Glittering temples and the remains of ancient kingdoms, exotic islands fringed by white-sand coves, gently swaying palms and towering limestone cliffs have all made Thailand something of a traveller's dream. A well-trodden trail highlights the main attractions: frenetic, intoxicating Bangkok; hill tribes and elephant treks in the mountainous north; the old Siamese capitals of Ayutthaya and Sukhothai.
Click on a place name below to find out more. Alternatively, to start planning where to go in Thailand, talk to one of our destination specialists on 020 7590 0613.
The Practical information displayed here is taken from The Traveller's Handbook, published by WEXAS (2009). While all possible care was taken to ensure accuracy at the time of publication, we are aware that situations change, so for the latest information and up-to-date visa requirements, talk to one of our destination specialists on 020 7590 0613.
Best November- February. Hot March-May. Monsoon June-October.
There are countless festivals in Thailand, some with deep religious significance, others national or local affairs. The Chiang Mai Flower Festival sees the northern city decked in flowers, as floral sculptures are paraded through the streets. Perhaps the most exuberant of the national festivals is Thai New Year, Songkhran, an excuse for a national water fight in April. There are also parades and beauty contests. Kanchanaburi holds the River Kwai Bridge festival in November/December at the bridge made famous by Japanese wartime atrocities. Held over ten nights, dramatic lightshows recount its powerful tale.
Highly spiced and fragrant dishes, including tom yam (coconut-milk soup with ginger, lemon grass, prawns or chicken), gang pet (hot 'red' curry with shrimp paste, coconut-milk, garlic, chillies and coriander) and kaeng dhiaw ('green' curry with baby aubergines, beef or chicken). Curries are served with rice. The popular dessert and breakfast dish of mangoes with sticky rice is worth trying. As is the whisky, either Mekhong, or SamSong.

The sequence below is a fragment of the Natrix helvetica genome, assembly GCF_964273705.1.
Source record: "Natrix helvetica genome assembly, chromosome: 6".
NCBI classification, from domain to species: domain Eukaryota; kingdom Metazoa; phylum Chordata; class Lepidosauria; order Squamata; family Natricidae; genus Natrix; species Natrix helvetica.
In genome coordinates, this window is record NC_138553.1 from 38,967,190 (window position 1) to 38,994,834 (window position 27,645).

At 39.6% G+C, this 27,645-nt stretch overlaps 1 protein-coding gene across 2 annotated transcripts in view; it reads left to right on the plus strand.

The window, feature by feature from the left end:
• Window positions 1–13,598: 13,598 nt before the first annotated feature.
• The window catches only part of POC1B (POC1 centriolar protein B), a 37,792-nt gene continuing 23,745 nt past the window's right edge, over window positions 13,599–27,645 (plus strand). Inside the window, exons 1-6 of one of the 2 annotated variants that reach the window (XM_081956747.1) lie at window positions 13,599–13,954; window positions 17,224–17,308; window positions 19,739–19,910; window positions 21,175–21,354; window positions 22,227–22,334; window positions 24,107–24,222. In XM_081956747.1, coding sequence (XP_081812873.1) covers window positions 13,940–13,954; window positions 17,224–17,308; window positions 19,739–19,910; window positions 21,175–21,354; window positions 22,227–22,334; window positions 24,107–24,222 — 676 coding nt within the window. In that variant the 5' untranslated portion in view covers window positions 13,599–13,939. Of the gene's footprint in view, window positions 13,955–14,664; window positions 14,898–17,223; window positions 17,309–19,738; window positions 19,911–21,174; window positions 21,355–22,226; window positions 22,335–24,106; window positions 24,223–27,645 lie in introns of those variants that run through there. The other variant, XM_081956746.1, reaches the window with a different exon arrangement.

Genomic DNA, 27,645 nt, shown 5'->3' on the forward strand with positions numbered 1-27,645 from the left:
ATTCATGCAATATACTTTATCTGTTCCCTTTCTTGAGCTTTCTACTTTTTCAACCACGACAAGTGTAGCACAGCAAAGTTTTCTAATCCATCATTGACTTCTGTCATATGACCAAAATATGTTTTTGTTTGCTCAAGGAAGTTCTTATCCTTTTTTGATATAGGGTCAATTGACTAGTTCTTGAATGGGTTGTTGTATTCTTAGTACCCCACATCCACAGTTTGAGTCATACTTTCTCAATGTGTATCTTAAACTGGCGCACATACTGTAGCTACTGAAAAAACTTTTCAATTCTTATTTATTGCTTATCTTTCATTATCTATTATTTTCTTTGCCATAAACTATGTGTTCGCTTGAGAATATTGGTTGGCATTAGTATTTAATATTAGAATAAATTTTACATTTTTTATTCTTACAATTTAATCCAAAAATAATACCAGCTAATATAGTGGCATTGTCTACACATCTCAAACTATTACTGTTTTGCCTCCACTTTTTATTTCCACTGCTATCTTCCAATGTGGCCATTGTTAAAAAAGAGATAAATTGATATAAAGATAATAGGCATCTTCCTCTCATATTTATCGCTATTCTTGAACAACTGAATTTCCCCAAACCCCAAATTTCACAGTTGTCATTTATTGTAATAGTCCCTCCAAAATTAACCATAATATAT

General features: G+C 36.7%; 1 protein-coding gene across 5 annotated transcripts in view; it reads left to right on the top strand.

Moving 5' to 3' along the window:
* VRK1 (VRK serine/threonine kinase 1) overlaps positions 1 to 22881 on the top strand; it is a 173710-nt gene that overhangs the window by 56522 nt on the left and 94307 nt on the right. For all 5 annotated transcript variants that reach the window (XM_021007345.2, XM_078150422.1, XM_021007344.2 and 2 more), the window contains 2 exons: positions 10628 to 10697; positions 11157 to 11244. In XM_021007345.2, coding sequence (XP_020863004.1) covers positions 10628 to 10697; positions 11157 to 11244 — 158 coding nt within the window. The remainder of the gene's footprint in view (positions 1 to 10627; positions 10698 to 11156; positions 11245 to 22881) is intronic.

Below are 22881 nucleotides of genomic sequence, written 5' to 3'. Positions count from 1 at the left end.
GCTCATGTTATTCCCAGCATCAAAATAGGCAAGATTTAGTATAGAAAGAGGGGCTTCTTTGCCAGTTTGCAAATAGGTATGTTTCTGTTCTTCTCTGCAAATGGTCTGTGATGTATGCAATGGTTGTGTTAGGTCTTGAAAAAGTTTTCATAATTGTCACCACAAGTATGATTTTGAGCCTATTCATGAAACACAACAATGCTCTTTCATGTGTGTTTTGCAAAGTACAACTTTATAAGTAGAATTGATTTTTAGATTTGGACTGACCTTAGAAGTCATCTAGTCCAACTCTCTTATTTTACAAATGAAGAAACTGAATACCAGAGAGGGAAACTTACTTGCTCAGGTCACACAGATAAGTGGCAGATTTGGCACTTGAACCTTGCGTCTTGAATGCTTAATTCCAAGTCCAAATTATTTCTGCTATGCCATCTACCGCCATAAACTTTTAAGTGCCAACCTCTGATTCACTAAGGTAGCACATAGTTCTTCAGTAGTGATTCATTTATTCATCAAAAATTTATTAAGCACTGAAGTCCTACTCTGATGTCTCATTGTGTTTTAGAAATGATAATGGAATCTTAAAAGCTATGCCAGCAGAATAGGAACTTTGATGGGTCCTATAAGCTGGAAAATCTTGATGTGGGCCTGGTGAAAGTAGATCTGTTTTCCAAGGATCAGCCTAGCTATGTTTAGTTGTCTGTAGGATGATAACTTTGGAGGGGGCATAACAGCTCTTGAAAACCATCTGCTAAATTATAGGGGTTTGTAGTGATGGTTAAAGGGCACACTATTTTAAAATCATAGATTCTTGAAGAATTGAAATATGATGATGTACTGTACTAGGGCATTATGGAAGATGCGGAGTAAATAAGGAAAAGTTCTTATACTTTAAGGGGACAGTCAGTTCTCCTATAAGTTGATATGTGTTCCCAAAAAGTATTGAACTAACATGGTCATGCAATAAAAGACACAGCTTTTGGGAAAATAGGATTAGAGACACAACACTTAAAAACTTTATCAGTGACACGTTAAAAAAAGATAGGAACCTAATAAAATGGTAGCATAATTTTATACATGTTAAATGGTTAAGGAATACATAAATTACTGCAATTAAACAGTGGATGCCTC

Instead of shaking hands, Thais sometimes place their palms together and raise their fingertips level with the chest or face, a form of greeting called the wai. The exact position of the hands depends on the status, relationship, and many other factors of the person they are greeting. Visitors don't need to wai waitresses, doormen or other people who wai you as part of their job. Buddhist culture is an intrinsic part of many Thais' life, while the Thai Royal Family is regarded with an almost religious reverence. Visitors should respect this. Shoes should be removed before entering someone's home or a temple.
Bangkok (BKK) is 22 km from city. Chiang Mai (CNX) is 15 km from town. Phuket (HKT) is 35 km from town.
Excellent road, rail and air networks. Buses, taxis, and car-hire available.
The itinerary ideas listed below are designed to give you a flavour of the things to do in Thailand. We can adjust any element and tailor-make your trip though, to suit your individual needs and available time. To start planning your trip, talk to one of our destination specialists on 020 7590 0613.
The places to stay listed below only represent a handful of the accommodation options available in Thailand. We can also recommend and arrange accommodation to suit your personal tastes and budget. To start planning where to stay in Thailand, talk to one of our destination specialists on 020 7590 0613.
The types of holiday listed below are just a flavour of the experiences available in Thailand. We can also suggest and plan alternative types of holiday to take into account your individual interests. To start planning what to do whilst away, talk to one of our destination specialists on 020 7590 0613.
Alex Brossler - Asia Specialist
To make an enquiry or to start planning your trip talk to our team of specialists on 020 7590 0613